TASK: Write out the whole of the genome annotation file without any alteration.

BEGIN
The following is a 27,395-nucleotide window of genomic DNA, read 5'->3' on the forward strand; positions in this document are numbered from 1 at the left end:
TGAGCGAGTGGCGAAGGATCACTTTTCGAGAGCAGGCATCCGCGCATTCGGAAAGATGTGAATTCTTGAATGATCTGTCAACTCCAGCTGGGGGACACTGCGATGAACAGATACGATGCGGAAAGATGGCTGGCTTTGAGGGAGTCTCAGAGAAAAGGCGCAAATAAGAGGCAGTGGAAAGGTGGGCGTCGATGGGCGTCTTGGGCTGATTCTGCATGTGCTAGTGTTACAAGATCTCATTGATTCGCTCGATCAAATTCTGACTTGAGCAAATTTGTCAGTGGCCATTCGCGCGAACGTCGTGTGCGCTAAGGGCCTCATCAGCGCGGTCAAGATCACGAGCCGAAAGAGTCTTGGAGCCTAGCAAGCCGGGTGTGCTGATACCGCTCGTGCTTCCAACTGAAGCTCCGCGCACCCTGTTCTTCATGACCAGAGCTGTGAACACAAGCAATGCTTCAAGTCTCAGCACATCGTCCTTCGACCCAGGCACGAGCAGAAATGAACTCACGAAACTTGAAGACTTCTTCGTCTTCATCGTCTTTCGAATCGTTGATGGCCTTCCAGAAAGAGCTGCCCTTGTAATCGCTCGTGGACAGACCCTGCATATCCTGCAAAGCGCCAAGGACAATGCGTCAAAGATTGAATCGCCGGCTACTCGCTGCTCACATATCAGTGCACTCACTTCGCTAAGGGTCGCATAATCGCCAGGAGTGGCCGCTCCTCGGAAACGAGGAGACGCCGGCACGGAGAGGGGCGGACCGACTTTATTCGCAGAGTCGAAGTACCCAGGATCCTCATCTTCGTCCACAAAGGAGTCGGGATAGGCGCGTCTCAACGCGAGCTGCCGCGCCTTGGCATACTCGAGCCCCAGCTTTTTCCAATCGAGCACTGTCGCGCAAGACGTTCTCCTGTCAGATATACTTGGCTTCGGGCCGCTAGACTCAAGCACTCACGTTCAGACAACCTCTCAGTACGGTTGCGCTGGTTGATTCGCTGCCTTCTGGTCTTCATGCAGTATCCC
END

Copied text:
The following is a 27,395-nucleotide window of genomic DNA, read 5'->3' on the forward strand; positions in this document are numbered from 1 at the left end:
TGAGCGAGTGGCGAAGGATCACTTTTCGAGAGCAGGCATCCGCGCATTCGGAAAGATGTGAATTCTTGAATGATCTGTCAACTCCAGCTGGGGGACACTGCGATGAACAGATACGATGCGGAAAGATGGCTGGCTTTGAGGGAGTCTCAGAGAAAAGGCGCAAATAAGAGGCAGTGGAAAGGTGGGCGTCGATGGGCGTCTTGGGCTGATTCTGCATGTGCTAGTGTTACAAGATCTCATTGATTCGCTCGATCAAATTCTGACTTGAGCAAATTTGTCAGTGGCCATTCGCGCGAACGTCGTGTGCGCTAAGGGCCTCATCAGCGCGGTCAAGATCACGAGCCGAAAGAGTCTTGGAGCCTAGCAAGCCGGGTGTGCTGATACCGCTCGTGCTTCCAACTGAAGCTCCGCGCACCCTGTTCTTCATGACCAGAGCTGTGAACACAAGCAATGCTTCAAGTCTCAGCACATCGTCCTTCGACCCAGGCACGAGCAGAAATGAACTCACGAAACTTGAAGACTTCTTCGTCTTCATCGTCTTTCGAATCGTTGATGGCCTTCCAGAAAGAGCTGCCCTTGTAATCGCTCGTGGACAGACCCTGCATATCCTGCAAAGCGCCAAGGACAATGCGTCAAAGATTGAATCGCCGGCTACTCGCTGCTCACATATCAGTGCACTCACTTCGCTAAGGGTCGCATAATCGCCAGGAGTGGCCGCTCCTCGGAAACGAGGAGACGCCGGCACGGAGAGGGGCGGACCGACTTTATTCGCAGAGTCGAAGTACCCAGGATCCTCATCTTCGTCCACAAAGGAGTCGGGATAGGCGCGTCTCAACGCGAGCTGCCGCGCCTTGGCATACTCGAGCCCCAGCTTTTTCCAATCGAGCACTGTCGCGCAAGACGTTCTCCTGTCAGATATACTTGGCTTCGGGCCGCTAGACTCAAGCACTCACGTTCAGACAACCTCTCAGTACGGTTGCGCTGGTTGATTCGCTGCCTTCTGGTCTTCATGCAGTATCCC